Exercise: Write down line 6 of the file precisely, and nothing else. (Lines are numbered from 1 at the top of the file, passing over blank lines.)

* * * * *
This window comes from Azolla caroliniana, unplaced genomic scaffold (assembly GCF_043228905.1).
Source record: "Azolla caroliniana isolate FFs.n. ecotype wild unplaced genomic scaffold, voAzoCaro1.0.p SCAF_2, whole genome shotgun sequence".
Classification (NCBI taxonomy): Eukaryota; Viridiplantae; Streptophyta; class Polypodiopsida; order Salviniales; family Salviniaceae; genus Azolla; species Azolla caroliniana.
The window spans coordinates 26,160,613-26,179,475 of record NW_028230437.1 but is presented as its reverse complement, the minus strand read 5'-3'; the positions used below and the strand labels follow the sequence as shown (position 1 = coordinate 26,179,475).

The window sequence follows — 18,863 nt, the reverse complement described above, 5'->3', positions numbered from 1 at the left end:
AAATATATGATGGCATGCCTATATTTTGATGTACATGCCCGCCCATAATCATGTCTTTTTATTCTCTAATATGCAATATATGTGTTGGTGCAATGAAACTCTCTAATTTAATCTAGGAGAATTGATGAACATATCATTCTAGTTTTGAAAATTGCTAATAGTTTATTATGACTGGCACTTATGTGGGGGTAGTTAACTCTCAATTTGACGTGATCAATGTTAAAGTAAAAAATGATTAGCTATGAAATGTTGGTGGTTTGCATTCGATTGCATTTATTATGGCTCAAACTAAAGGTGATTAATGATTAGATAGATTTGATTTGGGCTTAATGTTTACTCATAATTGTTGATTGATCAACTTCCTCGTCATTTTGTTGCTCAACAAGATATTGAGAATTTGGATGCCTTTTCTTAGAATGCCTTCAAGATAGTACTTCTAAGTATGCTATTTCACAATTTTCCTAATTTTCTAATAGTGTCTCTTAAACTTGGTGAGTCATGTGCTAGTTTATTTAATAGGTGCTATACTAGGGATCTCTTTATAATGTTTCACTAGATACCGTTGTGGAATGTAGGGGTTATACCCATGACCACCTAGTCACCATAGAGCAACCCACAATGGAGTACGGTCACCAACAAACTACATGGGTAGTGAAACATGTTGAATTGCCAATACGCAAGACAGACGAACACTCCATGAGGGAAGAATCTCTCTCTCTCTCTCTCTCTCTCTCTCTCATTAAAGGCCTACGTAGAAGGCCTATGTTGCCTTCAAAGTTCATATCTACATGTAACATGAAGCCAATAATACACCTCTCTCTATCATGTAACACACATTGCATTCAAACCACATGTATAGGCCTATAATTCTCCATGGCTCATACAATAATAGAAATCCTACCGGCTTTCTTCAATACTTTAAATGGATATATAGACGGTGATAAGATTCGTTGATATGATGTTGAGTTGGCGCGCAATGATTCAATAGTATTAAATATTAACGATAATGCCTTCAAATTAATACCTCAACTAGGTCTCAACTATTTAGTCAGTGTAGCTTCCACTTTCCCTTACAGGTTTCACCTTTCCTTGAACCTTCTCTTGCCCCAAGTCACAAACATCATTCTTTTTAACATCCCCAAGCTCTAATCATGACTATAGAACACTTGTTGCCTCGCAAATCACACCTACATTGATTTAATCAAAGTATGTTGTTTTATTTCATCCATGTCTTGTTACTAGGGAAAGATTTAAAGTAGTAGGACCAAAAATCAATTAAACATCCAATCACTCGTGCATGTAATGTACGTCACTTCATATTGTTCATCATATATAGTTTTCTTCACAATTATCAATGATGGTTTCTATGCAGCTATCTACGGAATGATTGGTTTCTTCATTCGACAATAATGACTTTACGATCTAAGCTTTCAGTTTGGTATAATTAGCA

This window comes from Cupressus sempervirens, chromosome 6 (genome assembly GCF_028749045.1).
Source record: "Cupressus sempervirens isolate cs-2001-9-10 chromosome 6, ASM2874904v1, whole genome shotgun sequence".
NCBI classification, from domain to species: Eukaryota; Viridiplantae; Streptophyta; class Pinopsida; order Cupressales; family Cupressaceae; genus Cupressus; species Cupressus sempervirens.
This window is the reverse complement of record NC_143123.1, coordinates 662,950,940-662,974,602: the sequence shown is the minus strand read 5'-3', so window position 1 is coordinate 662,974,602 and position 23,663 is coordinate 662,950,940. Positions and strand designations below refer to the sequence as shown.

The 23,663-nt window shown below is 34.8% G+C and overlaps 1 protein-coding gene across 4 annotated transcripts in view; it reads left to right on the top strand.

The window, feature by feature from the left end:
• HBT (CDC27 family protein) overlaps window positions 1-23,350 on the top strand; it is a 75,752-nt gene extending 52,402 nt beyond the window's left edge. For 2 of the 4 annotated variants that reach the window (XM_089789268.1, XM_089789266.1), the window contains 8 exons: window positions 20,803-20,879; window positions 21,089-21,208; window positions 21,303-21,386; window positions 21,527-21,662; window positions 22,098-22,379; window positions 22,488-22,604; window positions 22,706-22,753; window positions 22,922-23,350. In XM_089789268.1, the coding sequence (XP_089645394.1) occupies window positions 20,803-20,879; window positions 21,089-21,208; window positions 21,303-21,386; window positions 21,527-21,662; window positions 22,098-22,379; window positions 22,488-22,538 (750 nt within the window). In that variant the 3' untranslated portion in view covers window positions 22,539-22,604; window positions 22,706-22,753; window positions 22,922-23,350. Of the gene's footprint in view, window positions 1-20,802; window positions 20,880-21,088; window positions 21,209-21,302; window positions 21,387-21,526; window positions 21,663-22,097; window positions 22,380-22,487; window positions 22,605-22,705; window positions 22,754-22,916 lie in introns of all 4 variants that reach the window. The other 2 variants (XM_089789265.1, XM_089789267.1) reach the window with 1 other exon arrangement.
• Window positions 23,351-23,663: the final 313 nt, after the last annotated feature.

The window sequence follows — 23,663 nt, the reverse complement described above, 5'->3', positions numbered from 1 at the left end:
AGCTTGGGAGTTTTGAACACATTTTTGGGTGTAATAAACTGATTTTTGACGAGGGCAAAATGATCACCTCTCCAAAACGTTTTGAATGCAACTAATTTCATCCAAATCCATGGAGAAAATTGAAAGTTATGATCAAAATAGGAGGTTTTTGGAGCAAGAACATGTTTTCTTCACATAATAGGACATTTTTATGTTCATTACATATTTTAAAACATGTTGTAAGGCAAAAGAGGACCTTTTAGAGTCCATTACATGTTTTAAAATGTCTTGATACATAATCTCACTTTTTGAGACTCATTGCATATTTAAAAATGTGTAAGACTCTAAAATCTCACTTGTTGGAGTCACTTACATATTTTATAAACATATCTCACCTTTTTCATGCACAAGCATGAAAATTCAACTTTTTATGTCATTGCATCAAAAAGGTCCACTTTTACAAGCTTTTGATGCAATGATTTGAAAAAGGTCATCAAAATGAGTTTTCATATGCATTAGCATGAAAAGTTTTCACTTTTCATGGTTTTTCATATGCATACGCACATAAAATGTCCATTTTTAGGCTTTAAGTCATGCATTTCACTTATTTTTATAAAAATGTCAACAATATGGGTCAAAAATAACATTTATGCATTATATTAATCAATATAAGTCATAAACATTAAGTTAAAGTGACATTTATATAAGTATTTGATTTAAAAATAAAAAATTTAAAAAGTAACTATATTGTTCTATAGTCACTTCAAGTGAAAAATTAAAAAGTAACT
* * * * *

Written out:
AAATATATGATGGCATGCCTATATTTTGATGTACATGCCCGCCCATAATCATGTCTTTTTATTCTCTAATATGCAATATATGTGTTGGTGCAATGAAACTCTCTAATTTAATCTAGGAGAATTGATGAACATATCATTCTAGTTTTGAAAATTGCTAATAGTTTATTATGACTGGCACTTATGTGGGGGTAGTTAACTCTCAATTTGACGTGATCAATGTTAAAGTAAAAAATGATTAGCTATGAAATGTTGGTGGTTTGCATTCGATTGCATTTATTATGGCTCAAACTAAAGGTGATTAATGATTAGATAGATTTGATTTGGGCTTAATGTTTACTCATAATTGTTGATTGATCAACTTCCTCGTCATTTTGTTGCTCAACAAGATATTGAGAATTTGGATGCCTTTTCTTAGAATGCCTTCAAGATAGTACTTCTAAGTATGCTATTTCACAATTTTCCTAATTTTCTAATAGTGTCTCTTAAACTTGGTGAGTCATGTGCTAGTTTATTTAATAGGTGCTATACTAGGGATCTCTTTATAATGTTTCACTAGATACCGTTGTGGAATGTAGGGGTTATACCCATGACCACCTAGTCACCATAGAGCAACCCACAATGGAGTACGGTCACCAACAAACTACATGGGTAGTGAAACATGTTGAATTGCCAATACGCAAGACAGACGAACACTCCATGAGGGAAGAATCTCTCTCTCTCTCTCTCTCTCTCTCTCTCATTAAAGGCCTACGTAGAAGGCCTATGTTGCCTTCAAAGTTCATATCTACATGTAACATGAAGCCAATAATACACCTCTCTCTATCATGTAACACACATTGCATTCAAACCACATGTATAGGCCTATAATTCTCCATGGCTCATACAATAATAGAAATCCTACCGGCTTTCTTCAATACTTTAAATGGATATATAGACGGTGATAAGATTCGTTGATATGATGTTGAGTTGGCGCGCAATGATTCAATAGTATTAAATATTAACGATAATGCCTTCAAATTAATACCTCAACTAGGTCTCAACTATTTAGTCAGTGTAGCTTCCACTTTCCCTTACAGGTTTCACCTTTCCTTGAACCTTCTCTTGCCCCAAGTCACAAACATCATTCTTTTTAACATCCCCAAGCTCTAATCATGACTATAGAACACTTGTTGCCTCGCAAATCACACCTACATTGATTTAATCAAAGTATGTTGTTTTATTTCATCCATGTCTTGTTACTAGGGAAAGATTTAAAGTAGTAGGACCAAAAATCAATTAAACATCCAATCACTCGTGCATGTAATGTACGTCACTTCATATTGTTCATCATATATAGTTTTCTTCACAATTATCAATGATGGTTTCTATGCAGCTATCTACGGAATGATTGGTTTCTTCATTCGACAATAATGACTTTACGATCTAAGCTTTCAGTTTGGTATAATTAGCA